So in games like Skyrim and Fallout, you can use tools to clean a save file in order to improve the game’s performance while playing that save file. it basically removes any unused unnecessary data pertaining to that save. You can also “clean” certain elements of the game while in the game with console commands. Is there ANY way to clean a save file to dump out old data that is irrelevant to the current state of the save file in order to improve performance? I can’t tell you just how badly the game is performing right now for me. I was playing for about an hour I just finished designing and started building a new part of my city walls, reorganized some storage, moved 30 beds out of the way, moved a couple dozen berry bushes to a place I thought it would look nice inside of the boundaries of the newly designed walls. Had just started the building process, and then suddenly the game crashes. Not crashed to desktop, but crashed in game. I can move the camera, I can select objects placed. However I can’t change the UI switching between different menus, I can’t see the object I have selected reflected in the UI at the bottom right, it’s extremely frustrating and I was getting ready to save my game at that point when it happened.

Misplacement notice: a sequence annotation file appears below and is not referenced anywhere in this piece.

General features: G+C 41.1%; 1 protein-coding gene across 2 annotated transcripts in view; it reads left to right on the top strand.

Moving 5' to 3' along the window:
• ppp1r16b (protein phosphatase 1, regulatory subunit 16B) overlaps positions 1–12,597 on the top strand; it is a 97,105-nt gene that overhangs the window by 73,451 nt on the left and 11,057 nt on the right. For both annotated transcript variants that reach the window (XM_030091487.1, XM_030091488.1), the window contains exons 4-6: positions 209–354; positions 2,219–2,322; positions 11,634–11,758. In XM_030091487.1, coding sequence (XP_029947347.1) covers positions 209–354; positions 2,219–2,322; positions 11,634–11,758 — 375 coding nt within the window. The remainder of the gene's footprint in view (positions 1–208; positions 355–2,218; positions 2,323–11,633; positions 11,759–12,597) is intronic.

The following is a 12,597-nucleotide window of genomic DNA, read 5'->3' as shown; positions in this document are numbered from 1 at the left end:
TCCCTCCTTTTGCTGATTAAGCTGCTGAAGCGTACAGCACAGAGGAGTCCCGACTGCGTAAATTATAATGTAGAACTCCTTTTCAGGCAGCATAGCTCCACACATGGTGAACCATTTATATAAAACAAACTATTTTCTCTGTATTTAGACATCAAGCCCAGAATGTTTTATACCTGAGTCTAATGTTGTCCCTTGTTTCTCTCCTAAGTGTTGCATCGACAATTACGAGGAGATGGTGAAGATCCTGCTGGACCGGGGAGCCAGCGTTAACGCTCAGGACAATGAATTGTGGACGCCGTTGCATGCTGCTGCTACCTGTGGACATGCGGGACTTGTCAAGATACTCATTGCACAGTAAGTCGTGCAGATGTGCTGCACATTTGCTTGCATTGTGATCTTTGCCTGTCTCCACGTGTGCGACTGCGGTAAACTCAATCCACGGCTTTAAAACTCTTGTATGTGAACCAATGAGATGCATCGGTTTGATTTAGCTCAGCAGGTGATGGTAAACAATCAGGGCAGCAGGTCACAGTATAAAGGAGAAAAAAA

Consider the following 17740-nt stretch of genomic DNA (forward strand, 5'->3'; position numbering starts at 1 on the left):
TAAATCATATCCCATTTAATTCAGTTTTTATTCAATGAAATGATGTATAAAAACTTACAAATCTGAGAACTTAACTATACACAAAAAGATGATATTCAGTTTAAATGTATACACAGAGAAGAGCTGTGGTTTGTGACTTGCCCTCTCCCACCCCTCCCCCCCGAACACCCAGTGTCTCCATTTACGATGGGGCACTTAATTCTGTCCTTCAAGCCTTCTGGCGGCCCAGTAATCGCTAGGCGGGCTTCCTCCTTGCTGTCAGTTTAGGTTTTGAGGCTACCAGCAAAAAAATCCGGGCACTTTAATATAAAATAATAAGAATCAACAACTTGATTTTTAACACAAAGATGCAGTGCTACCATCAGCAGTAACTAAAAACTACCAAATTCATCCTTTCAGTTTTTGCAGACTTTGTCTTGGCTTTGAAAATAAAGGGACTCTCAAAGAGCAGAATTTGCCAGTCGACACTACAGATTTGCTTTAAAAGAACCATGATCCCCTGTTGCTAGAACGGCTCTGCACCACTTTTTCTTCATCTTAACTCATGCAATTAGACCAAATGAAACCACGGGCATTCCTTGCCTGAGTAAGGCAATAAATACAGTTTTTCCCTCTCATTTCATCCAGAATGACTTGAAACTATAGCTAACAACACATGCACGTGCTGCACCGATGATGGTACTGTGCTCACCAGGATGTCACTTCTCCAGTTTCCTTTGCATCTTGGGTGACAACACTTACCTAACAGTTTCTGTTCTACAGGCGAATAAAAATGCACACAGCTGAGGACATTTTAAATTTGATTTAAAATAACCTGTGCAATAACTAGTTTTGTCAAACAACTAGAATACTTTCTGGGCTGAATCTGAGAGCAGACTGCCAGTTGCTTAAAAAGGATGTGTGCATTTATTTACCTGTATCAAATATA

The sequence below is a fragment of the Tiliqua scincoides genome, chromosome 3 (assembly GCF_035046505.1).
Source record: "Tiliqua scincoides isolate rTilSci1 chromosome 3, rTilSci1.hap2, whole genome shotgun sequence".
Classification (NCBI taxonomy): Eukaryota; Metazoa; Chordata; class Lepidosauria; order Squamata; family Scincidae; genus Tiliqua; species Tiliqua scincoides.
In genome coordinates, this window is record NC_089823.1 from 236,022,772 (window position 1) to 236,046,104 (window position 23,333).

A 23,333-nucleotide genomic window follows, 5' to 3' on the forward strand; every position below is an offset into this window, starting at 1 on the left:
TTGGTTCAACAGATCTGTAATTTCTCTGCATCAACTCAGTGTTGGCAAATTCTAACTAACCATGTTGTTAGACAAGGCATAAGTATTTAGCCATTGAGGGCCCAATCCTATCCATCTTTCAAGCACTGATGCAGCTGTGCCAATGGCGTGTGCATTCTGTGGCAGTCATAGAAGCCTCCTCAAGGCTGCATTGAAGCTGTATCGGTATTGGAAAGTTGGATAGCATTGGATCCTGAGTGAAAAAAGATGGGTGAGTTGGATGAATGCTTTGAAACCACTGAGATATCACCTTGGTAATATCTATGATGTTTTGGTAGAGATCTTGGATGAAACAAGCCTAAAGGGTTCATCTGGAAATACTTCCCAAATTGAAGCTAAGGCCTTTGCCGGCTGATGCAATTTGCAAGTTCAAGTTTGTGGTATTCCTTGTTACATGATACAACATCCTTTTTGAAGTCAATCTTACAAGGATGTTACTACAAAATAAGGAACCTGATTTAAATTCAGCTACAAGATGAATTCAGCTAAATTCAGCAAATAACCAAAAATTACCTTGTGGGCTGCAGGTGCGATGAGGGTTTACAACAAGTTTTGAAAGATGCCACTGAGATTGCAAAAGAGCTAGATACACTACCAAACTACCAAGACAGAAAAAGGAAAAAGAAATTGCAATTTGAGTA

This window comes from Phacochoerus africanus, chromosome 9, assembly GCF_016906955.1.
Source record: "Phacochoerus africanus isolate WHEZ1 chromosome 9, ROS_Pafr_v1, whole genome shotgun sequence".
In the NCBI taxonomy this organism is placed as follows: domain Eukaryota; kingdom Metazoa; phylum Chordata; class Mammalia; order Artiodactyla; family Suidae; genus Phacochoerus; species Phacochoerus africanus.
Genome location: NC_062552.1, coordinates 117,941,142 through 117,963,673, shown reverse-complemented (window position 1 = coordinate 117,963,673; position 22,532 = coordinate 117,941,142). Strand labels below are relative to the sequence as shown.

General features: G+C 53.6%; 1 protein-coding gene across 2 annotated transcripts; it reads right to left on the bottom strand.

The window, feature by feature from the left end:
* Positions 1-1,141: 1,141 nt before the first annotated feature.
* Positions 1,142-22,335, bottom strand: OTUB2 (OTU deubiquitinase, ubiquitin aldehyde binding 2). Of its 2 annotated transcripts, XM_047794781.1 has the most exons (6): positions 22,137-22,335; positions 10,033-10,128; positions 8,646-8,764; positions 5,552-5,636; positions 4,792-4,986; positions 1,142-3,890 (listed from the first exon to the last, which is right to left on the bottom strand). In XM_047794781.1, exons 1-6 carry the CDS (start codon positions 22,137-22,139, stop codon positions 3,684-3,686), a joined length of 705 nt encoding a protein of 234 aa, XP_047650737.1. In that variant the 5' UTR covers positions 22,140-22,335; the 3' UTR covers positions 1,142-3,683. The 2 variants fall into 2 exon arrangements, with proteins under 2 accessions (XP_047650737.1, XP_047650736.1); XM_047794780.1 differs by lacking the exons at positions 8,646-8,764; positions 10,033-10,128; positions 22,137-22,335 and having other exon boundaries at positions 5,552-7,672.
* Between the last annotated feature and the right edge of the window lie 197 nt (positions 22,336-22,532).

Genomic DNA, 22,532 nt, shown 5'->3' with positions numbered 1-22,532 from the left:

I have no clue about “cleaning” as you’re describing, but F5 resets the UI in game, so you could try that if it happens again.
I do not know of any way to automatically clean the save. You can “clean” it yourself by selling off items, and reducing distances needed to travel, but that’s it.
well almost all travel is exclusively on the island my hearthlings are on, they might go out a bit to destroy a graveyard but the bridge to the mainland is fairly short which means the distance to most destinations i could give my hearthlings is fairly close. and really? selling stuff would improve performance?
Because it reduces your inventory. I say that, because back when we did a multi-player save (swapped the file around), Bruno sold like a large amount of extra stuff and it gave him more frames.
i’ll try it out and see what happens and then give you an update.
Every item needs to be remembered by the game, and all the ones on the ground (or probably just the ones on the screen) need to be drawn by the renderer, so it literally comes down to “less stuff = less work for the game to do in the background.”
Hearthlings use way more resources than items do, sometimes in those chain-games players actually had to get rid of some hearthlings if other players had gone above the standard cap (which can, of course, easily be changed from the options menu.) Having large numbers of trapped enemies is a similarly draining situation for the game’s memory.